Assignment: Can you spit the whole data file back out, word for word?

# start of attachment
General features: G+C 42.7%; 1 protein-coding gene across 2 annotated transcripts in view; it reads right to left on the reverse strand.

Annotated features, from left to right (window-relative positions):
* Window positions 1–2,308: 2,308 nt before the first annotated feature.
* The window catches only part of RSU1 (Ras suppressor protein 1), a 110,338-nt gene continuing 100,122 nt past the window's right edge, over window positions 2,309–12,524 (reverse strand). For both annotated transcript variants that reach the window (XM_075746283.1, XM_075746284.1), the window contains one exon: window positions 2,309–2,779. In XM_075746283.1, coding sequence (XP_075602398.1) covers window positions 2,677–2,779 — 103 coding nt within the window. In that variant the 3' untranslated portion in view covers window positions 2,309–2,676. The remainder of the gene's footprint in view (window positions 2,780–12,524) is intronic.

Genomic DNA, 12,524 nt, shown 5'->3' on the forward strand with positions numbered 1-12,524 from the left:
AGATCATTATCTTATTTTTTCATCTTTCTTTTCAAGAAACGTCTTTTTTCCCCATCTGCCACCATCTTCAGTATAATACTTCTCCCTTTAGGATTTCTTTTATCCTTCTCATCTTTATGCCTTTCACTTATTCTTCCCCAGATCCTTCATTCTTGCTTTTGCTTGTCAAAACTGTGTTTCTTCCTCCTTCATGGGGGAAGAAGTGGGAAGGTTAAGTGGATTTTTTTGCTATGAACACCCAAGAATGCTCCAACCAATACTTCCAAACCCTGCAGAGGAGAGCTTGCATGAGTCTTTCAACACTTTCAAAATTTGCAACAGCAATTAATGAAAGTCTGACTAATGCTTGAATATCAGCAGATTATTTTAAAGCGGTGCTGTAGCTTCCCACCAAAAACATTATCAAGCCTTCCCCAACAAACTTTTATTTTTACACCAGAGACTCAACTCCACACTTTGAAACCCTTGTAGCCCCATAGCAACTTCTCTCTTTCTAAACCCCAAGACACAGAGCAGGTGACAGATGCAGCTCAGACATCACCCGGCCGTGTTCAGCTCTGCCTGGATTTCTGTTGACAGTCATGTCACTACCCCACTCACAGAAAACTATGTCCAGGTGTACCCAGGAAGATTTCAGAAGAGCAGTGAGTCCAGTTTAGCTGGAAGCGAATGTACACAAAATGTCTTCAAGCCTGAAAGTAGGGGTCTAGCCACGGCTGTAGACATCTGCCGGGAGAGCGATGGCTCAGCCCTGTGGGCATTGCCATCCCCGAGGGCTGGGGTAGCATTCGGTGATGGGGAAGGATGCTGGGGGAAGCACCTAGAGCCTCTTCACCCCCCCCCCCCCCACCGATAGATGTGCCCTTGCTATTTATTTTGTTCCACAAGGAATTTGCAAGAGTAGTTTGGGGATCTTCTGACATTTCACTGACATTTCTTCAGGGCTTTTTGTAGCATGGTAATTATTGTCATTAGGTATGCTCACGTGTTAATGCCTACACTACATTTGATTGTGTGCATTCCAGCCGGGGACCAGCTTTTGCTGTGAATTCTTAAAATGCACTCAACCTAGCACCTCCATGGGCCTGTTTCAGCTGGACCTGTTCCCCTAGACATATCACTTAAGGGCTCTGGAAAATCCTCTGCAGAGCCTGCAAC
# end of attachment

General features: G+C 42.7%; 1 protein-coding gene across 2 annotated transcripts in view; it reads right to left on the reverse strand.

Annotated features, from left to right (window-relative positions):
* Window positions 1–2,308: 2,308 nt before the first annotated feature.
* The window catches only part of RSU1 (Ras suppressor protein 1), a 110,338-nt gene continuing 100,122 nt past the window's right edge, over window positions 2,309–12,524 (reverse strand). For both annotated transcript variants that reach the window (XM_075746283.1, XM_075746284.1), the window contains one exon: window positions 2,309–2,779. In XM_075746283.1, coding sequence (XP_075602398.1) covers window positions 2,677–2,779 — 103 coding nt within the window. In that variant the 3' untranslated portion in view covers window positions 2,309–2,676. The remainder of the gene's footprint in view (window positions 2,780–12,524) is intronic.

Genomic DNA, 12,524 nt, shown 5'->3' on the forward strand with positions numbered 1-12,524 from the left:
AGATCATTATCTTATTTTTTCATCTTTCTTTTCAAGAAACGTCTTTTTTCCCCATCTGCCACCATCTTCAGTATAATACTTCTCCCTTTAGGATTTCTTTTATCCTTCTCATCTTTATGCCTTTCACTTATTCTTCCCCAGATCCTTCATTCTTGCTTTTGCTTGTCAAAACTGTGTTTCTTCCTCCTTCATGGGGGAAGAAGTGGGAAGGTTAAGTGGATTTTTTTGCTATGAACACCCAAGAATGCTCCAACCAATACTTCCAAACCCTGCAGAGGAGAGCTTGCATGAGTCTTTCAACACTTTCAAAATTTGCAACAGCAATTAATGAAAGTCTGACTAATGCTTGAATATCAGCAGATTATTTTAAAGCGGTGCTGTAGCTTCCCACCAAAAACATTATCAAGCCTTCCCCAACAAACTTTTATTTTTACACCAGAGACTCAACTCCACACTTTGAAACCCTTGTAGCCCCATAGCAACTTCTCTCTTTCTAAACCCCAAGACACAGAGCAGGTGACAGATGCAGCTCAGACATCACCCGGCCGTGTTCAGCTCTGCCTGGATTTCTGTTGACAGTCATGTCACTACCCCACTCACAGAAAACTATGTCCAGGTGTACCCAGGAAGATTTCAGAAGAGCAGTGAGTCCAGTTTAGCTGGAAGCGAATGTACACAAAATGTCTTCAAGCCTGAAAGTAGGGGTCTAGCCACGGCTGTAGACATCTGCCGGGAGAGCGATGGCTCAGCCCTGTGGGCATTGCCATCCCCGAGGGCTGGGGTAGCATTCGGTGATGGGGAAGGATGCTGGGGGAAGCACCTAGAGCCTCTTCACCCCCCCCCCCCCCACCGATAGATGTGCCCTTGCTATTTATTTTGTTCCACAAGGAATTTGCAAGAGTAGTTTGGGGATCTTCTGACATTTCACTGACATTTCTTCAGGGCTTTTTGTAGCATGGTAATTATTGTCATTAGGTATGCTCACGTGTTAATGCCTACACTACATTTGATTGTGTGCATTCCAGCCGGGGACCAGCTTTTGCTGTGAATTCTTAAAATGCACTCAACCTAGCACCTCCATGGGCCTGTTTCAGCTGGACCTGTTCCCCTAGACATATCACTTAAGGGCTCTGGAAAATCCTCTGCAGAGCCTGCAAC